Anyone can put that they are proficient in a computer program on their resume but having a certificate can help you stand out amongst the competition and give credence to the strength of your skills.
But what's the best way to invest in yourself without breaking the bank? Some certification programs can cost hundreds if not thousands of dollars. We are going to walk through six of the best certifications you can get for $100 or less.
Who is it best for: Those who work with analyzing and presenting data.
Cost: $100 for Tableau Desktop Specialist; additional certifications are available for a larger fee.
More companies than ever see themselves as data companies. Being able to understand data and use it to guide decisions at your company is often critical to taking on a leadership role. Not to mention, being able to present the data in a clean, attractive, and compelling way can help get buy-in from others in your organization or clients. That's why Tableau is a great tool to have in your toolbox.
Tableau allows you to create interactive visual analytics dashboards. In layman's terms, you can take data; create graphs, maps, or charts; and then allow end-users to interact with these graphics to better understand the information. It's a fantastic tool allowing non-technical users to gain insights for data-driven decision-making.
Tableau Desktop Specialist certification starts at $100 and has no expiration date. There are many videos on Tableau's site to prepare for your exam as well as Tableau Starter Kits allowing you to play around and learn the different capabilities of the program. Tableau offers a 14-day free trial as well as free license for one year for students.
Additional certifications after Desktop Specialist are Desktop Associate and Desktop Professional. Those working with a Tableau server may also be interested in a separate certification as a Server Associate or Server Professional.
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When you take out a loan for a car, charge something to your credit card, or get a personal line of credit, there is going to be an interest rate that applies to your loan.
A lot of different factors go into what you will be charged, including your own personal credit score. But even those with flawless credit still see a minimum charge that they can't get around. That all goes back to the Federal Funds Rate.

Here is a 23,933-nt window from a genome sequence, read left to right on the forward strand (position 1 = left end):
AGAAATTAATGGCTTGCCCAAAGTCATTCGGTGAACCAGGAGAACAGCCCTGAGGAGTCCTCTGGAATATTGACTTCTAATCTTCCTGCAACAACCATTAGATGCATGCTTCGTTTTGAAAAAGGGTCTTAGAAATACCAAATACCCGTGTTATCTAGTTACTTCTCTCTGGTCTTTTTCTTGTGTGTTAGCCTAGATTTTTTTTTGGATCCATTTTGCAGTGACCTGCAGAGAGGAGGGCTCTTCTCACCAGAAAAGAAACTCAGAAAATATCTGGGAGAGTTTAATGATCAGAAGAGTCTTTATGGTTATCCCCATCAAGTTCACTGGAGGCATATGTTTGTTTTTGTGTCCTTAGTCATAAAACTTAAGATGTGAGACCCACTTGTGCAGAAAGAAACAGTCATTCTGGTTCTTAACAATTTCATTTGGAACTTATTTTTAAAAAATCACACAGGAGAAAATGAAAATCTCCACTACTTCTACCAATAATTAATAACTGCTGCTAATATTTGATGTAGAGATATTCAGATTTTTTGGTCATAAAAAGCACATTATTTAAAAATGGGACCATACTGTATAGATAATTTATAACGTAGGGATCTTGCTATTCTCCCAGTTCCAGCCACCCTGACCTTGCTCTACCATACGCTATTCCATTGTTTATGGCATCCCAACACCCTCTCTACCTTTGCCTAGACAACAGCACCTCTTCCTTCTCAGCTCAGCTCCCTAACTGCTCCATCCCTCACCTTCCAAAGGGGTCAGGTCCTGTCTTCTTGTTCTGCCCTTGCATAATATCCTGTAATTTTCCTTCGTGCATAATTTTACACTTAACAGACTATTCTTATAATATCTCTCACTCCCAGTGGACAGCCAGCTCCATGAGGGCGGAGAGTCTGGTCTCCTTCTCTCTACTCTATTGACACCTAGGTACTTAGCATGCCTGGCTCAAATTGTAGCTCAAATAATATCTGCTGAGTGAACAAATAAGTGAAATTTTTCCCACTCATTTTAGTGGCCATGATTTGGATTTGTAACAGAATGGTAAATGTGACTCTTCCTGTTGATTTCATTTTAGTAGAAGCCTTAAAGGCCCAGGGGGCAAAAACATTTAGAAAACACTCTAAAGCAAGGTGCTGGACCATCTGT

One thing consumers rarely realize is that all of our banks are lending money to each other every night. Banks are legally required to maintain a certain percentage of their deposits in non-interest-bearing accounts at the Federal Reserve to ensure they have enough money to cover any withdrawals that may unexpectedly come up. However, deposits can fluctuate and it's very common for some banks to exceed the requirement on certain days while some fall short. In cases like this, banks actually lend each other money to ensure they meet the minimum balance. It's a bit hard to imagine these multibillion-dollar financial institutions needing to borrow money to tide them over for a bit, but it happens every single night at the Federal Reserve. It's also a nice deal for those with balances above the reserve balance requirement to earn a bit of money with cash that would normally just be sitting there.
The Federal Reserve
The exact interest rate the banks will charge each other is a matter of negotiation between them, but the Federal Open Market Committee (FOMC) (the arm of the Federal Reserve that sets monetary policy) meets eight times a year to set a target rate. They evaluate a multitude of economic indicators including unemployment, inflation, and consumer confidence to decide the best rate to keep the country in business. The weighted average of all interest rates across these interbank loans is the effective federal funds rate.
This rate has a huge impact on the economy overall as well as your personal finances. The federal funds rate is essentially the cheapest money available to a bank and that feeds into all of the other loans they make. Banks will add a slight upcharge to the rate set by the Fed to determine what is the lowest interest that they will announce for their most creditworthy customers, also known as the prime rate. If you have a variable interest rate loan (very common with credit cards and some student loans), it's likely that the interest rate you pay is a set percentage on top of that prime rate that your lender is paying. That's why in times of low interest rates (it was set at 0% during the Great Recession), a lot of borrowers should go for fixed interest rate loans that won't increase. However, if the federal funds rate was relatively high (it went up to 20% in the early 1980's), a variable interest rate loan may be a better decision as you would be charged less interest should the rate drop without the need to refinance.
The federal funds rate also has a major impact on your investment portfolio. The stock market reacts very strongly to any changes in interest rates from the Federal Reserve, as a lower rate makes it cheaper for companies to borrow and reinvest while a higher rate may restrict capital and slow short-term growth. If you have a significant portion of your investments in equities, a small change in the federal funds rate can have a large impact on your net worth.
Whether you're leaving a job involuntarily, departing for something new, or just want to prepare for the unknown, it is smart to understand all your options regarding your 401k.